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This visit to Bradwell-On-Sea in Essex, on the remote South East coast of England in the UK was a kind of a return to home. This is the landscape of my childhood though this was my first-time to this particular part of the coastline. This remote part of Essex has a unique beautiful vast bleakness, marked by pill boxes, a RAF look-out tower, rusting Thames light barges and other remnants from previous eras. The Dengie peninsular with it SSI status, military history, rare fauna and flora has a varied and interesting past but the focus of my visit was the decommissioned nuclear power station.

Bradwell Power station is one of twelve Magnox ‘gas-cooled’ power station currently undergoing decommissioning as these relics from an earlier part of our nuclear age, go off-grid one-by-one go. Magnox nuclear power stations used natural uranium-235 for fuel rather the more expensive refined uranium, which as a by-product creates plutonium-239. What I was surprised to learn from this visit was that this was then sent to Sellafield to be further refined for the UK’s atomic bomb operations. Combining the industry of creating electricity and stock piling plutonium-239.

Also, there is another nuclear plant proposed next to the old site that has both has its opposition, in the form of BANNG, a local campaign group and those who are favour, mainly local businesses who see this boasting the local economy. However, what I found more interesting was how low-lying this site is and how the, as the owner of Bradwell Marina remarked on how the recent spring tide was a 4.9m nearly breached the 5m sea defences. Given the most recent nuclear disaster of Fukushima in Japan the rising sea levels with climate change these are valid concerns for this and other sites such as Hinkley Point C and the possible future nuclear fall-outs.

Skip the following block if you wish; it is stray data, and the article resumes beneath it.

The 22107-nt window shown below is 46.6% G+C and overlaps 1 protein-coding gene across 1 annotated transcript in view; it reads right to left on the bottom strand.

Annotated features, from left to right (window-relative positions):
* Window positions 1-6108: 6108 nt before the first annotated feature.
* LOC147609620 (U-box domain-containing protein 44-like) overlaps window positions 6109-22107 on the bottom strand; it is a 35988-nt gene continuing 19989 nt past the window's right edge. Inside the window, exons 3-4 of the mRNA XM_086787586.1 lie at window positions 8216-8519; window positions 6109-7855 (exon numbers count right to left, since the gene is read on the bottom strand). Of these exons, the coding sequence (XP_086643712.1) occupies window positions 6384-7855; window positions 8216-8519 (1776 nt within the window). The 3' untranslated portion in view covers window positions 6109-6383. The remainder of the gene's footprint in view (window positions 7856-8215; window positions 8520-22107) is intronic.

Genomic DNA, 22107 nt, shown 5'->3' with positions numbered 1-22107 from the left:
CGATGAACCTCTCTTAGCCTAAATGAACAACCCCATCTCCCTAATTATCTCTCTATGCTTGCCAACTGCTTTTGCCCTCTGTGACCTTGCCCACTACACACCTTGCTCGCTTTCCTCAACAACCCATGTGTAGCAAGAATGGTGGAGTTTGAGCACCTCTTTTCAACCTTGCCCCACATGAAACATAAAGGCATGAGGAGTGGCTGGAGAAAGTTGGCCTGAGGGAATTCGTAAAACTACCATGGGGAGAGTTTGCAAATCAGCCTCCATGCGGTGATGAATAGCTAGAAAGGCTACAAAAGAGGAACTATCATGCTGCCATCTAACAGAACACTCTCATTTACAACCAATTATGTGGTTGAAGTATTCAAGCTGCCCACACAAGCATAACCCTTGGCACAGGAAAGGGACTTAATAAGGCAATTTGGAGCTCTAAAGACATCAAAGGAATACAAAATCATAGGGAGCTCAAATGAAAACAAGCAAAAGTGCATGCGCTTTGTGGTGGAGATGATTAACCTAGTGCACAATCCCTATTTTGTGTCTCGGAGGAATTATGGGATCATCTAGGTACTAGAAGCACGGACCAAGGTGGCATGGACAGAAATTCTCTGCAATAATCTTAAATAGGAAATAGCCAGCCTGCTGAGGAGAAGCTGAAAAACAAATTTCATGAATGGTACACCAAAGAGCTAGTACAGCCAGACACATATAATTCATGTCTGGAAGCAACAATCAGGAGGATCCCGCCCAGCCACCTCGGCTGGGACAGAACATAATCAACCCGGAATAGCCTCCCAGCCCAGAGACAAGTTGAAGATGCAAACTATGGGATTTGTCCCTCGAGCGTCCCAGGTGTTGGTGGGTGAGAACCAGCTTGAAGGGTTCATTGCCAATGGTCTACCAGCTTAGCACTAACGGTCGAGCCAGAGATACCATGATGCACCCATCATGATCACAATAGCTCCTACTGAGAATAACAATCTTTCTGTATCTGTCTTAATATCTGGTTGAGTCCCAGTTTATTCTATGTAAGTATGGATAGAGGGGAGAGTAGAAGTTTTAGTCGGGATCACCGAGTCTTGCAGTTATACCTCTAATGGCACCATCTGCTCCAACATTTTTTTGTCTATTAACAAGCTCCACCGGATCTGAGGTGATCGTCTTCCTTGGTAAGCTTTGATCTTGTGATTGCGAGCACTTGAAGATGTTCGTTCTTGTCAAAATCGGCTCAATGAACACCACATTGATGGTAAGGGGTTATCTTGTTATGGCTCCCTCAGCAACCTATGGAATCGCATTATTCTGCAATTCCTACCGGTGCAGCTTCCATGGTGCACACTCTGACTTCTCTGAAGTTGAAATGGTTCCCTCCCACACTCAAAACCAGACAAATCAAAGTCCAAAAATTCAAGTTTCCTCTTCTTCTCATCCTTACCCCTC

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Awarded Kingslake-Jones Prize

I am honoured to have been selected from the many talented artists on the [BA] Drawing & Print undergraduates to have chosen for the Kingslake-Jones Prize. Though this was not something that I had been expecting it is nice to have something I love to do given some recognition, particularly in how much of the drawings were close observations of a changing landscape, marking what is now absence from the rapid industrialisation on the outskirt of Bristol. It all seems to be fitting together why drawing and printing are fundamental parts of my practice that I hope will bear witness to very poignant ecological issues as an emerging artist

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State of the Art 2021 prize: Printmaking Today

Super excited to announce that I was one of three graduates selected for the State of the Arts prize 2021 in the 120th issue of Printmaking Today. My work Broken series of lithographs that focuses both on ecological issues about the decline of forestry in the UK and the loss of my late mother and forms part of an ongoing body of work…

Printmaking Today:

Broken Series:

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National Tree Week

Trees are the lungs of the world without them we cannot breathe, what we do to them we do to ourselves. In relation to a host of event lead by the Tree Council for the national tree week from the 27th of November to the 5th of December 10% sales of Broken series of lithographs will be donated to planting more trees. These prints were a response to local tree felling by developers so investing in buying one of this prints will help in a small way to restore a little of what has been lost.

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Ft Steel Jackdaw

Checkout the latest edition of Steel Jackdaw in which an article was written for my forthcoming Broken series of lithographs that will be released on the 27th November. This online publication was set up by Jason Conway in 2020 to celebrate the arts in all its forms with an emphasis on environmental and social applications. Find out more here

Jo-Anne McAllister